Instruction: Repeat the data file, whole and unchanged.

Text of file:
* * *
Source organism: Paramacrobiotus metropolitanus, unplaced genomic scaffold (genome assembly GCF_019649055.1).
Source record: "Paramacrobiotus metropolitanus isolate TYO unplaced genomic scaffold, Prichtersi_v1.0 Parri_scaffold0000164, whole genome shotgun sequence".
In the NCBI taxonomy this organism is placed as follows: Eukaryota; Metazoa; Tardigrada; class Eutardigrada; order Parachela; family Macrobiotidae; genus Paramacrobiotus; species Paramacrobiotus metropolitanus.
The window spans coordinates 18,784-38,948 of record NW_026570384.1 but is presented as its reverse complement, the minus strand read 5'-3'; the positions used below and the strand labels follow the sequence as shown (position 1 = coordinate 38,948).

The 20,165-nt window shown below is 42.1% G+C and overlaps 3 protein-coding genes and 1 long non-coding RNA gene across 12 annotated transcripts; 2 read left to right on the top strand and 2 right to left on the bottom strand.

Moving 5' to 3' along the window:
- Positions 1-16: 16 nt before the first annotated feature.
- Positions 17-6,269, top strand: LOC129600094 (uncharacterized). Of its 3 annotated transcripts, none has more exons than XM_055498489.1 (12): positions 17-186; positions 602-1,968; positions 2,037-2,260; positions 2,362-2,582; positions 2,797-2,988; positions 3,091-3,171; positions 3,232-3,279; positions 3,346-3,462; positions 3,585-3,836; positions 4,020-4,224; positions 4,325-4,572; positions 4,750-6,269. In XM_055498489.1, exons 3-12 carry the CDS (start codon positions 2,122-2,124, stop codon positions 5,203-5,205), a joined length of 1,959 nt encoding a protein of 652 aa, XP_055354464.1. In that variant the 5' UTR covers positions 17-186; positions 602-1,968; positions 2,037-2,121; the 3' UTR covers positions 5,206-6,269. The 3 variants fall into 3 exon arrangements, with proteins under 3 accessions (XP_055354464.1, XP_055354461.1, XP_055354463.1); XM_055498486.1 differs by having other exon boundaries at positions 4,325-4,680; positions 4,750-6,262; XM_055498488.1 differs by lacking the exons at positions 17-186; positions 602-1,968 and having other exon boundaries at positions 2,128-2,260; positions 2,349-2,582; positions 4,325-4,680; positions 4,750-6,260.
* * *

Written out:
Source organism: Paramacrobiotus metropolitanus, unplaced genomic scaffold (genome assembly GCF_019649055.1).
Source record: "Paramacrobiotus metropolitanus isolate TYO unplaced genomic scaffold, Prichtersi_v1.0 Parri_scaffold0000164, whole genome shotgun sequence".
In the NCBI taxonomy this organism is placed as follows: Eukaryota; Metazoa; Tardigrada; class Eutardigrada; order Parachela; family Macrobiotidae; genus Paramacrobiotus; species Paramacrobiotus metropolitanus.
The window spans coordinates 18,784-38,948 of record NW_026570384.1 but is presented as its reverse complement, the minus strand read 5'-3'; the positions used below and the strand labels follow the sequence as shown (position 1 = coordinate 38,948).

The 20,165-nt window shown below is 42.1% G+C and overlaps 3 protein-coding genes and 1 long non-coding RNA gene across 12 annotated transcripts; 2 read left to right on the top strand and 2 right to left on the bottom strand.

Moving 5' to 3' along the window:
- Positions 1-16: 16 nt before the first annotated feature.
- Positions 17-6,269, top strand: LOC129600094 (uncharacterized). Of its 3 annotated transcripts, none has more exons than XM_055498489.1 (12): positions 17-186; positions 602-1,968; positions 2,037-2,260; positions 2,362-2,582; positions 2,797-2,988; positions 3,091-3,171; positions 3,232-3,279; positions 3,346-3,462; positions 3,585-3,836; positions 4,020-4,224; positions 4,325-4,572; positions 4,750-6,269. In XM_055498489.1, exons 3-12 carry the CDS (start codon positions 2,122-2,124, stop codon positions 5,203-5,205), a joined length of 1,959 nt encoding a protein of 652 aa, XP_055354464.1. In that variant the 5' UTR covers positions 17-186; positions 602-1,968; positions 2,037-2,121; the 3' UTR covers positions 5,206-6,269. The 3 variants fall into 3 exon arrangements, with proteins under 3 accessions (XP_055354464.1, XP_055354461.1, XP_055354463.1); XM_055498486.1 differs by having other exon boundaries at positions 4,325-4,680; positions 4,750-6,262; XM_055498488.1 differs by lacking the exons at positions 17-186; positions 602-1,968 and having other exon boundaries at positions 2,128-2,260; positions 2,349-2,582; positions 4,325-4,680; positions 4,750-6,260.